To opt out of AFT CT dues:
- Enter your information into the form below and click “submit.”
- On the resulting page, click the link to open your customized form. You will also receive an email with a link to your form.
- Print the form. If you check the appropriate box about needing a printed version, we’ll mail you a copy of the form.
- Sign and date the form.
- Mail the completed form to the address at the top of the form. We highly recommend sending it via certified mail.
AFT Connecticut is the designated union for approximately 30,000 teachers, school support staff, nurses, higher education faculty and municipal government employees throughout Connecticut.
For years, public employees in Connecticut have been forced to pay union dues or fees as a condition of employment, allowing unions like the AFT CT to take their members for granted. However, because of the U.S. Supreme Court’s recent decision in Janus v. AFSCME (2018), public employees can no longer be required to financially support a labor union against their will.
The court ruled that the mandatory dues requirement violated workers’ First Amendment rights to freedom of speech and association, and that public employees have the right to choose for themselves whether to pay any union dues or fees.
You can opt out of AFT CT dues by filling out the form above, printing it and mailing it to the union.
Frequently Asked Questions
You should receive some acknowledgement of your request from the union within a few weeks. If the union refuses to immediately cancel dues deductions from your pay, ask them to provide you with written documentation and contact us for assistance.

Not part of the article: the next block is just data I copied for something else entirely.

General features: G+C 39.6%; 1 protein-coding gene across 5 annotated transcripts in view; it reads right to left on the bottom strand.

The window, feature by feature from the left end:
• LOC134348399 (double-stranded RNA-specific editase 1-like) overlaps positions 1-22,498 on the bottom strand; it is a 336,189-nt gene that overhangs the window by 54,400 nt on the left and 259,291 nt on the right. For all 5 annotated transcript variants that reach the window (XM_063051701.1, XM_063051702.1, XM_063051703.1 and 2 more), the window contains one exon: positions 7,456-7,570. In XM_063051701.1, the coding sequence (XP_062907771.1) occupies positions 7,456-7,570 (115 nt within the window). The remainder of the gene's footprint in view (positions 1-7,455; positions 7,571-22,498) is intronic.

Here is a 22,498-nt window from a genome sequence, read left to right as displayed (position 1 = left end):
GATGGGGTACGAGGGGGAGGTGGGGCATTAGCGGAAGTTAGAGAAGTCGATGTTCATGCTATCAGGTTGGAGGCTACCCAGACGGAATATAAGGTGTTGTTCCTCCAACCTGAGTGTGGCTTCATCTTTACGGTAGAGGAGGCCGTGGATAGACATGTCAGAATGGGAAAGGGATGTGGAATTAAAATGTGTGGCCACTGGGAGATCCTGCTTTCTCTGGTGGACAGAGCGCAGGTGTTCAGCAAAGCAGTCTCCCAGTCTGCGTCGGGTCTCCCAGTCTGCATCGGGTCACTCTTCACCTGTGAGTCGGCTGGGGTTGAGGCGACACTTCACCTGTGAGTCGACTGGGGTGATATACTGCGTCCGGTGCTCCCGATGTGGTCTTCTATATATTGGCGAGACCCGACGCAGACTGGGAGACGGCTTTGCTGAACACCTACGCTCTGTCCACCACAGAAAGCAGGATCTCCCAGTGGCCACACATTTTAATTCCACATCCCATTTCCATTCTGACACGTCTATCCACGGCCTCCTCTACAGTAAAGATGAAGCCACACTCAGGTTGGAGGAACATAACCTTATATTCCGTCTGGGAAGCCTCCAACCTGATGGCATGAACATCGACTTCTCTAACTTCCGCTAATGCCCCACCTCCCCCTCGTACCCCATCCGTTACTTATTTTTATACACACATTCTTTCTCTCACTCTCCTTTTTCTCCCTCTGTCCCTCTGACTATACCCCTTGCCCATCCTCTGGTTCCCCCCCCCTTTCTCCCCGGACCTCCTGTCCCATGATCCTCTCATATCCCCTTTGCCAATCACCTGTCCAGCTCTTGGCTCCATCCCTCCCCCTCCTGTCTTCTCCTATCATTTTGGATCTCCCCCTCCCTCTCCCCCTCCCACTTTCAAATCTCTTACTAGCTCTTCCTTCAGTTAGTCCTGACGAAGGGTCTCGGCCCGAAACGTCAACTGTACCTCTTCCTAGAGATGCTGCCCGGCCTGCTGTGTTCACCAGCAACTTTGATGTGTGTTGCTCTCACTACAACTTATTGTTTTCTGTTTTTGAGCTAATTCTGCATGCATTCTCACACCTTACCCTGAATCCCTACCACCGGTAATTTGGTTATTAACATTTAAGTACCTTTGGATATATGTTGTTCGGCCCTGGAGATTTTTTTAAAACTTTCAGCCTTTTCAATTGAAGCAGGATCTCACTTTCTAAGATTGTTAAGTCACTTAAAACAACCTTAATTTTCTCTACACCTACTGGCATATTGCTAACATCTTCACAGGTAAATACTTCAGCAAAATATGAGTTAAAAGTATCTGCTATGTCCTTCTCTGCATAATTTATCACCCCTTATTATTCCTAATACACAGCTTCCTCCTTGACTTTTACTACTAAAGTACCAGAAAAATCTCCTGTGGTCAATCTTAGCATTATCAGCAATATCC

Depending on your local dues, the amount may vary. AFT CT dues range from $66 to 266. The average amount of dues paid by a member in 2022 was $240.
Yes. The AFT CT has arranged to be the “exclusive representative” of its bargaining units, meaning it is impossible for workers to get out of the terms of the contract, even if they cease paying dues.
In exchange for the monopoly on this particular service, the AFT CT is legally obligated to represent all employees in the workplace, including those who choose not to join the union as members.
The collective bargaining agreement negotiated by the union and your employer will continue to set the terms and conditions of your employment and the union will continue to represent you in grievances, contract enforcement, discipline assistance or other proceedings governed by the collective bargaining agreement.
No. Under state law, a union contract is binding on all employees in a bargaining unit, regardless of whether they are technically union “members.” Your compensation, health benefits, retirement, and anything else governed by the collective bargaining agreement will remain unchanged if you opt out of the AFT CT.
While the terms of the contract will still govern your employment, union officials commonly prohibit nonmembers from participating in internal union affairs, such as attending union meetings, voting for union officers or participating in contract ratification votes. You’ll also be ineligible for any special “members only” benefits, such as discounts on additional insurance, scholarship programs, or deals the union has arranged with businesses. You may no longer receive the union newsletter or similar publications.